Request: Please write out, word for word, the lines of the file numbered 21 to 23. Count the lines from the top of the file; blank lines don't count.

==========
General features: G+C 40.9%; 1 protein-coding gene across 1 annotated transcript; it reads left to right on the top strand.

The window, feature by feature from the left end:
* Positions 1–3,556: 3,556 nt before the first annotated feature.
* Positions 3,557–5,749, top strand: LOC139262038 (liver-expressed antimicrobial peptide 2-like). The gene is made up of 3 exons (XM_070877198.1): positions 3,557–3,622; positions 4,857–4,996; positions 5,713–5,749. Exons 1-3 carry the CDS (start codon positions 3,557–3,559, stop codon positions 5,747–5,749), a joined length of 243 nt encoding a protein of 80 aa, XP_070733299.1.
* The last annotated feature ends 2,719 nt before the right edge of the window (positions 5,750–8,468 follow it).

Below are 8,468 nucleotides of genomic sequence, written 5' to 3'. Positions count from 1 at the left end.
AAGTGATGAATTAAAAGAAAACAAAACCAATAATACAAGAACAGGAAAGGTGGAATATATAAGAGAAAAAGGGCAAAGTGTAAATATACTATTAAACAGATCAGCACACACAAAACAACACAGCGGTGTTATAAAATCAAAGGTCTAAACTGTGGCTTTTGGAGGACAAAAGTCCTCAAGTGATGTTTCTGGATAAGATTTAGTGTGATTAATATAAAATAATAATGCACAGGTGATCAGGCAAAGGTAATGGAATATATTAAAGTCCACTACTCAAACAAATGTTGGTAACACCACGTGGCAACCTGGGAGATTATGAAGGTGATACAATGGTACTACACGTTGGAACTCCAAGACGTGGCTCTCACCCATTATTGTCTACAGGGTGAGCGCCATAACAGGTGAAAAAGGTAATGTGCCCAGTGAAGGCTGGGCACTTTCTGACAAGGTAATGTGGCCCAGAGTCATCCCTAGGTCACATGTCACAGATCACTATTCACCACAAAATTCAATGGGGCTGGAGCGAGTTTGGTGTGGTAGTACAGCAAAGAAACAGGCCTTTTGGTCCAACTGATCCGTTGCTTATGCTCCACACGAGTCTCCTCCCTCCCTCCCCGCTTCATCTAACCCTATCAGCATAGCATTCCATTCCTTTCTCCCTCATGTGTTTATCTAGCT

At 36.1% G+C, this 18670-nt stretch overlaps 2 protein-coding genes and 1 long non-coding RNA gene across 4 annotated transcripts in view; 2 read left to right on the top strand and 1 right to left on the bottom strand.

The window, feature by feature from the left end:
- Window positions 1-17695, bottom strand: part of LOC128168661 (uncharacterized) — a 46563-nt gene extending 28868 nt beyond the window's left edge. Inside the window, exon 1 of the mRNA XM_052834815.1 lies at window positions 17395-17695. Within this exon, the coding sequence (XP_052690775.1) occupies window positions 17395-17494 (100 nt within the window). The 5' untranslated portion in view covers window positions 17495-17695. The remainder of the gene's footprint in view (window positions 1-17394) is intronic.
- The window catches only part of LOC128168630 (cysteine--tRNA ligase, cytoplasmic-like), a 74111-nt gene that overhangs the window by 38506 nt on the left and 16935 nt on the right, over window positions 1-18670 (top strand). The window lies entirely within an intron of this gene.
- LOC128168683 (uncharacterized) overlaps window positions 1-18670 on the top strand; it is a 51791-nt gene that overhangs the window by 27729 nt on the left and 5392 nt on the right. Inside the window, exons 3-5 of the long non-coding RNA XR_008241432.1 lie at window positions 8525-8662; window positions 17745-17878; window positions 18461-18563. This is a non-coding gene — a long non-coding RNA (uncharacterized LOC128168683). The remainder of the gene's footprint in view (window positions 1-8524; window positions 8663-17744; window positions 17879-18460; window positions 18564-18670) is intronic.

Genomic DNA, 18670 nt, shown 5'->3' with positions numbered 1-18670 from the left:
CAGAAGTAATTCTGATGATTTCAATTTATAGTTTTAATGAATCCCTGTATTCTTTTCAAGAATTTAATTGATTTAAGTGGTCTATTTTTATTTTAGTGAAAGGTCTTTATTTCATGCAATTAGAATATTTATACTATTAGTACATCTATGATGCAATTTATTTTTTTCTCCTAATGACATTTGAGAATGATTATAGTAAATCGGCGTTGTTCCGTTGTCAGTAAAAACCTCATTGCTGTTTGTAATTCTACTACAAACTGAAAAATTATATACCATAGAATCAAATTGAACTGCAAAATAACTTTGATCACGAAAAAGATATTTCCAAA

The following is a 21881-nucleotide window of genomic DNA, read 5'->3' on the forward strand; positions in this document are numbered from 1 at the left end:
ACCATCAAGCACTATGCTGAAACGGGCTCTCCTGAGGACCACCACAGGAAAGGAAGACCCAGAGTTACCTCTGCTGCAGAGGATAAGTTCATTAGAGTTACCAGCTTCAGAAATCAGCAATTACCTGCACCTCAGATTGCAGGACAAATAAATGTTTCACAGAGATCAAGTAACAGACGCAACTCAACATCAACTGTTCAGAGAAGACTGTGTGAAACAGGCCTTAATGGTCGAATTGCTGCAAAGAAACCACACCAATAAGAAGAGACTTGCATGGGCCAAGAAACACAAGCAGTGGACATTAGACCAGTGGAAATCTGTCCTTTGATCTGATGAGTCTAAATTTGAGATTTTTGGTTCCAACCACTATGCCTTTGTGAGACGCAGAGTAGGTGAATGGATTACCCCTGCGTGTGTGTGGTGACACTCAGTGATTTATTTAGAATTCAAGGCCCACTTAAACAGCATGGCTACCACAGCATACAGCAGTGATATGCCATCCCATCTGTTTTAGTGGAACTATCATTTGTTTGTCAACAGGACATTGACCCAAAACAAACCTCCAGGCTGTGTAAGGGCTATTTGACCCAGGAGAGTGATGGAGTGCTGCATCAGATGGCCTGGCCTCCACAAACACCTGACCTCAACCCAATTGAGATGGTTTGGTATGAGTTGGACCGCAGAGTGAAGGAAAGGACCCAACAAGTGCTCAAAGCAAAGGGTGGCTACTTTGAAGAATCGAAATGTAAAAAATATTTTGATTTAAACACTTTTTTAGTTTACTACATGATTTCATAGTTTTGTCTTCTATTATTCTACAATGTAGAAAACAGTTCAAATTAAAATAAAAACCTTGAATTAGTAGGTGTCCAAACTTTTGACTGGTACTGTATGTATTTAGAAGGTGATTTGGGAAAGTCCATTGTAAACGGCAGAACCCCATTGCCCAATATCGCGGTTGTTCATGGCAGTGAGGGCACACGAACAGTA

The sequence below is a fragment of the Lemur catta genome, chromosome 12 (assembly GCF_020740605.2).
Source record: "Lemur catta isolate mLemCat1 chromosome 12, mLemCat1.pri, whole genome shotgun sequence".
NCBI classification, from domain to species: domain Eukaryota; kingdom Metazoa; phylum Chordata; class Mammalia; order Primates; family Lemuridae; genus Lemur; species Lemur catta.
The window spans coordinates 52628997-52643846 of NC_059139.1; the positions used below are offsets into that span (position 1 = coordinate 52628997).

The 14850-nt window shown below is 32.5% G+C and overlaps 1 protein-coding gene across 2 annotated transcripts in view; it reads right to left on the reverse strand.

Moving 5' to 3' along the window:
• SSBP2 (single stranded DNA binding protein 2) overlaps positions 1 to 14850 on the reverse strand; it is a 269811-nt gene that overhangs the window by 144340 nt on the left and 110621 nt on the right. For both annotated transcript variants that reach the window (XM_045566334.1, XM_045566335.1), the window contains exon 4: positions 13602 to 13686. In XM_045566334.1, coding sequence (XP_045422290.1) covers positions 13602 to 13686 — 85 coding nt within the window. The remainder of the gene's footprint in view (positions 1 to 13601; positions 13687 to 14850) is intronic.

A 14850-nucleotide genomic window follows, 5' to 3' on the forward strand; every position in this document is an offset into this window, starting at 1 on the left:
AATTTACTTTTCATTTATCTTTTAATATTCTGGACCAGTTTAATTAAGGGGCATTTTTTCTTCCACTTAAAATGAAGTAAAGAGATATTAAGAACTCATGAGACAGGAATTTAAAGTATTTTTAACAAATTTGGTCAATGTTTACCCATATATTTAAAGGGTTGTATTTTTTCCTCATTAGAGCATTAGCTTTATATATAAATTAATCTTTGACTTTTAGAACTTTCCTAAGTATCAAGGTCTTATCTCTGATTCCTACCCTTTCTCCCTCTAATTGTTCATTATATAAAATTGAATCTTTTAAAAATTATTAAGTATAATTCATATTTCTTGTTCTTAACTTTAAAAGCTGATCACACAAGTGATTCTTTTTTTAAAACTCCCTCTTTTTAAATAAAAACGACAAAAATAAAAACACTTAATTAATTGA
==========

The 14850-nt window shown below is 32.5% G+C and overlaps 1 protein-coding gene across 2 annotated transcripts in view; it reads right to left on the reverse strand.

Moving 5' to 3' along the window:
• SSBP2 (single stranded DNA binding protein 2) overlaps positions 1 to 14850 on the reverse strand; it is a 269811-nt gene that overhangs the window by 144340 nt on the left and 110621 nt on the right. For both annotated transcript variants that reach the window (XM_045566334.1, XM_045566335.1), the window contains exon 4: positions 13602 to 13686. In XM_045566334.1, coding sequence (XP_045422290.1) covers positions 13602 to 13686 — 85 coding nt within the window. The remainder of the gene's footprint in view (positions 1 to 13601; positions 13687 to 14850) is intronic.